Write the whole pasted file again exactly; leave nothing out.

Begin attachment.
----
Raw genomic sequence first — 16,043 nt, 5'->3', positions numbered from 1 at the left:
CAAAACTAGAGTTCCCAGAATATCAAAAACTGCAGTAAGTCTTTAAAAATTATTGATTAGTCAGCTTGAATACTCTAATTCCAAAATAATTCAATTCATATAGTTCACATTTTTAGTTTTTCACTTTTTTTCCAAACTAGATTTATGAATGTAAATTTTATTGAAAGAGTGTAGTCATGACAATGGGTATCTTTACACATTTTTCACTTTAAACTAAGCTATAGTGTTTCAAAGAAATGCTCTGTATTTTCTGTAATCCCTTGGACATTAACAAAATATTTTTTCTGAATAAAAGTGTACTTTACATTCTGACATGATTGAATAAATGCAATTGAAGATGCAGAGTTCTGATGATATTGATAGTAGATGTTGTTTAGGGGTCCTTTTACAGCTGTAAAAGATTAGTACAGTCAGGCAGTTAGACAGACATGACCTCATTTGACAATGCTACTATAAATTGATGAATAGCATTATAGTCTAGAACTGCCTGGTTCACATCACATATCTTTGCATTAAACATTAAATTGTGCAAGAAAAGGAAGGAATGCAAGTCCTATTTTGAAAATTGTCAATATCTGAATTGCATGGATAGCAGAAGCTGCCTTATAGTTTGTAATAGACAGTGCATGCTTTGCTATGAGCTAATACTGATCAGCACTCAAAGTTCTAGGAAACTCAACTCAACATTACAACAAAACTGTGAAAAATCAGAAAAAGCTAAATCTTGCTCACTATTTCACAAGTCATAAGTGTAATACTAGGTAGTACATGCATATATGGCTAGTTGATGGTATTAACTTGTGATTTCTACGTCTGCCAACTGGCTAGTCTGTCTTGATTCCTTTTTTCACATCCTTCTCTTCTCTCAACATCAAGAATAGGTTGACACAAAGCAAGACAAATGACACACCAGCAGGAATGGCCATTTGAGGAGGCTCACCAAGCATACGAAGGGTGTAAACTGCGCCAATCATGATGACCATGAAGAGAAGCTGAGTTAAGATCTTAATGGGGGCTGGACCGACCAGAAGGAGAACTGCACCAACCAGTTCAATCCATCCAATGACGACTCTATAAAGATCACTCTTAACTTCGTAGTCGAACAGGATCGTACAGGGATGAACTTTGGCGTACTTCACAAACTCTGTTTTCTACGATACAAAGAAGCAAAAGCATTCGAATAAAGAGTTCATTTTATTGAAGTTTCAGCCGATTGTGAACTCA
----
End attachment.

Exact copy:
Raw genomic sequence first — 16,043 nt, 5'->3', positions numbered from 1 at the left:
CAAAACTAGAGTTCCCAGAATATCAAAAACTGCAGTAAGTCTTTAAAAATTATTGATTAGTCAGCTTGAATACTCTAATTCCAAAATAATTCAATTCATATAGTTCACATTTTTAGTTTTTCACTTTTTTTCCAAACTAGATTTATGAATGTAAATTTTATTGAAAGAGTGTAGTCATGACAATGGGTATCTTTACACATTTTTCACTTTAAACTAAGCTATAGTGTTTCAAAGAAATGCTCTGTATTTTCTGTAATCCCTTGGACATTAACAAAATATTTTTTCTGAATAAAAGTGTACTTTACATTCTGACATGATTGAATAAATGCAATTGAAGATGCAGAGTTCTGATGATATTGATAGTAGATGTTGTTTAGGGGTCCTTTTACAGCTGTAAAAGATTAGTACAGTCAGGCAGTTAGACAGACATGACCTCATTTGACAATGCTACTATAAATTGATGAATAGCATTATAGTCTAGAACTGCCTGGTTCACATCACATATCTTTGCATTAAACATTAAATTGTGCAAGAAAAGGAAGGAATGCAAGTCCTATTTTGAAAATTGTCAATATCTGAATTGCATGGATAGCAGAAGCTGCCTTATAGTTTGTAATAGACAGTGCATGCTTTGCTATGAGCTAATACTGATCAGCACTCAAAGTTCTAGGAAACTCAACTCAACATTACAACAAAACTGTGAAAAATCAGAAAAAGCTAAATCTTGCTCACTATTTCACAAGTCATAAGTGTAATACTAGGTAGTACATGCATATATGGCTAGTTGATGGTATTAACTTGTGATTTCTACGTCTGCCAACTGGCTAGTCTGTCTTGATTCCTTTTTTCACATCCTTCTCTTCTCTCAACATCAAGAATAGGTTGACACAAAGCAAGACAAATGACACACCAGCAGGAATGGCCATTTGAGGAGGCTCACCAAGCATACGAAGGGTGTAAACTGCGCCAATCATGATGACCATGAAGAGAAGCTGAGTTAAGATCTTAATGGGGGCTGGACCGACCAGAAGGAGAACTGCACCAACCAGTTCAATCCATCCAATGACGACTCTATAAAGATCACTCTTAACTTCGTAGTCGAACAGGATCGTACAGGGATGAACTTTGGCGTACTTCACAAACTCTGTTTTCTACGATACAAAGAAGCAAAAGCATTCGAATAAAGAGTTCATTTTATTGAAGTTTCAGCCGATTGTGAACTCA